Hallucinogen actions on 5-HT receptors reveal distinct mechanisms of activation and signaling by G protein-coupled receptors
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- Weinstein, H. AAPS J (2005) 7: E871. doi:10.1208/aapsj070485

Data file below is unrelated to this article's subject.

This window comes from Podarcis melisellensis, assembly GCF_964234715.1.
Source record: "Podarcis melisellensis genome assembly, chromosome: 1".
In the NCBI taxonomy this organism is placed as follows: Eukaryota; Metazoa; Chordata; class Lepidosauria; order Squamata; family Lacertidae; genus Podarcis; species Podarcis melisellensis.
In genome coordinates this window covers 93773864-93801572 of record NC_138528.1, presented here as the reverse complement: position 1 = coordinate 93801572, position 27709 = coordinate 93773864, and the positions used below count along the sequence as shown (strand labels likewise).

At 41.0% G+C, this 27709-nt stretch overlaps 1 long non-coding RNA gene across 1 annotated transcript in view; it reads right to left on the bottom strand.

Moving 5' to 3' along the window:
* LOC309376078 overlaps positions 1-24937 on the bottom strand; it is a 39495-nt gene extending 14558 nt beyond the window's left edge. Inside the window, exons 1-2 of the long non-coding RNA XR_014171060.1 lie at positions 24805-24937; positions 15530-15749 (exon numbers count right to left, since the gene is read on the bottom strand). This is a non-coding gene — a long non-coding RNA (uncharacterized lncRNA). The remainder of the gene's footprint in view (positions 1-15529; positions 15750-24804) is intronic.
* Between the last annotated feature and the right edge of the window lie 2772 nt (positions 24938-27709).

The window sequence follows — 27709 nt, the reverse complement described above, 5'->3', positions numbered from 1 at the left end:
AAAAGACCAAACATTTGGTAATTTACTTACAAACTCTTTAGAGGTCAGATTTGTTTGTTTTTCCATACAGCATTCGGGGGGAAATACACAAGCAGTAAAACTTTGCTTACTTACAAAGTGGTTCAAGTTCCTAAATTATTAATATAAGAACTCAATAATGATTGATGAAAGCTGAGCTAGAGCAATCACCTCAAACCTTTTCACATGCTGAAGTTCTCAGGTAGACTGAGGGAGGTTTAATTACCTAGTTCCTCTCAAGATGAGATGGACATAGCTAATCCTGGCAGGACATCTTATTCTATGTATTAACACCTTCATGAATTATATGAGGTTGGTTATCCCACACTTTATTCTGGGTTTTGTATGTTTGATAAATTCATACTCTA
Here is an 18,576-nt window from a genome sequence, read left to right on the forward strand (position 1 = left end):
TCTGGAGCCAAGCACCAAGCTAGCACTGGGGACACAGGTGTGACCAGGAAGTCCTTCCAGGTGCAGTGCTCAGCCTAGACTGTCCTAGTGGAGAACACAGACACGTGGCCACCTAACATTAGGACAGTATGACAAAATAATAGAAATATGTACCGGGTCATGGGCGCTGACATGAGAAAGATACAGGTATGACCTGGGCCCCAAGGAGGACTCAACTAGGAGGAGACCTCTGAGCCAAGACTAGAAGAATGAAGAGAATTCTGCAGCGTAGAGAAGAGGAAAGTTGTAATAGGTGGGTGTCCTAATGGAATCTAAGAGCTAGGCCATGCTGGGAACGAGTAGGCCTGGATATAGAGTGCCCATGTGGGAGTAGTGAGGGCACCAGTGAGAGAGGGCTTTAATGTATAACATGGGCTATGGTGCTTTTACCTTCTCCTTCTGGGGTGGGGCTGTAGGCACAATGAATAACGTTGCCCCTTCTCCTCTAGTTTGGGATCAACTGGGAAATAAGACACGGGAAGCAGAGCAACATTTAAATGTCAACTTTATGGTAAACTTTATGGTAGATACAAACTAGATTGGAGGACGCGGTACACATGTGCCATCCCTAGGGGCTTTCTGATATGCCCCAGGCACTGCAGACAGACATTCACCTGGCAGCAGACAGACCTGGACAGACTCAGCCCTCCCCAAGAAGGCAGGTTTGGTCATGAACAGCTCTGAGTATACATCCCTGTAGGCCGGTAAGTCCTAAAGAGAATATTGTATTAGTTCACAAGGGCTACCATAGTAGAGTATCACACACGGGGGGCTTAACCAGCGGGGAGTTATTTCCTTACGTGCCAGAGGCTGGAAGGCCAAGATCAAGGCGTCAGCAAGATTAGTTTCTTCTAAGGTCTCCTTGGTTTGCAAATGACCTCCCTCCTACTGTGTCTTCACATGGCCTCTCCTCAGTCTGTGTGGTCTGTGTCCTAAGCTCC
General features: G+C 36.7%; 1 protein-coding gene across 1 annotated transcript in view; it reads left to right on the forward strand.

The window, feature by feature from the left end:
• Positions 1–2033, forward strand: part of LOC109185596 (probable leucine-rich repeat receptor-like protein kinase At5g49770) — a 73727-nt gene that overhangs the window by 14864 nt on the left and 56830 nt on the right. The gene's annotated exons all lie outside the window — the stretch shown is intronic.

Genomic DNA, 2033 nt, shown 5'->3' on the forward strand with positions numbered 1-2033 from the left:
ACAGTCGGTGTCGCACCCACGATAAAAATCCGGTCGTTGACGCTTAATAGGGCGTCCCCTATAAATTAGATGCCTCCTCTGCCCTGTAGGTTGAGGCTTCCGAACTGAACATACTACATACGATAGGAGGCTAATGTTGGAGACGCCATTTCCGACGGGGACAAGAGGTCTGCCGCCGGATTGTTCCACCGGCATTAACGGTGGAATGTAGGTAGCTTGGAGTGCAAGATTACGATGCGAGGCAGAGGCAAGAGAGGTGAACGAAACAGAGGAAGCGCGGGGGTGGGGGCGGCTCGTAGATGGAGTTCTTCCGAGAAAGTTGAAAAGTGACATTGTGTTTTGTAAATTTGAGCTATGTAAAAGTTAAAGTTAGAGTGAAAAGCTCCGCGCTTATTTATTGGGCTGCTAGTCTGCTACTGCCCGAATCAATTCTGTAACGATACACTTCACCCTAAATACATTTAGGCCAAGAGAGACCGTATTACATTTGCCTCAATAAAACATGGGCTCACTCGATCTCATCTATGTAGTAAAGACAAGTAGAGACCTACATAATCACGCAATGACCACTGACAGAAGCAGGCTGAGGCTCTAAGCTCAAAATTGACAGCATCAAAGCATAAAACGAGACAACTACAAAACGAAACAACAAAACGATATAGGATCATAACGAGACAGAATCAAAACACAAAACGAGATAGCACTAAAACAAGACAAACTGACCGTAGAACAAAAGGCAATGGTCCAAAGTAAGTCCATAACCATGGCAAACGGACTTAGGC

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We review the effect of some key advances in the characterization of molecular mechanisms of signaling by G protein-coupled receptors (GPCRs) on our current understanding of mechanisms of drugs of abuse. These advances are illustrated by results from our ongoing work on the actions of hallucinogens on serotonin (5-HT) receptors. We show how a combined computational and experimental approach can reveal specific modes of receptor activation underlying the difference in properties of hallucinogens compared with nonhallucinogenic congeners. These modes of activation—that can produce distinct ligand-dependent receptor states—are identified in terms of structural motifs (SM) in molecular models of the receptors, which were shown to constitute conserved functional microdomains (FM). The role of several SM/FMs in the activation mechanism of the GPCRs is presented in detail to illustrate how this mechanism can lead to ligand-dependent modes of signaling by the receptors. Novel bioinformatics tools are described that were designed to support the quantitative mathematical modeling of ligand-specific signaling pathways activated by the 5-HT receptors targeted by hallucinogens. The approaches for mathematical modeling of signaling pathways activated by 5-HT receptors are described briefly in the context of ongoing work on detailed biochemical models of 5-HT2A, and combined 5-HT2A/5-HT1A, receptor-mediated activation of the MAPK 1,2 pathway. The continuing need for increasingly more realistic representation of signaling in dynamic compartments within the cell, endowed with spatio-temporal characteristics obtained from experiment, is emphasized. Such developments are essential for attaining a quantitative understanding of how the multiple functions of a cell are coordinated and regulated, and to evaluate the specifics of the perturbations caused by the drugs of abuse that target GPCRs.